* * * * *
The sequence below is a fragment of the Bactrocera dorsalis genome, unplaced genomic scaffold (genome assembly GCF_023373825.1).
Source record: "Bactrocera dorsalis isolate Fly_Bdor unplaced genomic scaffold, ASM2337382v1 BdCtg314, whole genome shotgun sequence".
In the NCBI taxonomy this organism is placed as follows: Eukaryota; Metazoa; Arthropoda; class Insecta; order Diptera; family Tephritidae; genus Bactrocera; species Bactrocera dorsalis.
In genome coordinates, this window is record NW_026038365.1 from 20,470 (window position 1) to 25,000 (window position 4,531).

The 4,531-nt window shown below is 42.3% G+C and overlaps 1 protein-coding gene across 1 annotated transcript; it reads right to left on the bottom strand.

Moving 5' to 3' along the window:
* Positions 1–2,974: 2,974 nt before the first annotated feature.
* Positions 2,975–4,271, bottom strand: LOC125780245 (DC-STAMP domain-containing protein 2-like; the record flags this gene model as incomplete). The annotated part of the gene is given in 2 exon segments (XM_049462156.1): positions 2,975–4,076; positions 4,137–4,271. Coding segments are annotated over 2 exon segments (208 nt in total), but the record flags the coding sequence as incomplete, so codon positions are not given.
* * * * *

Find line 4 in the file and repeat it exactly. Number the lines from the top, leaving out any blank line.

In genome coordinates, this window is record NW_026038365.1 from 20,470 (window position 1) to 25,000 (window position 4,531).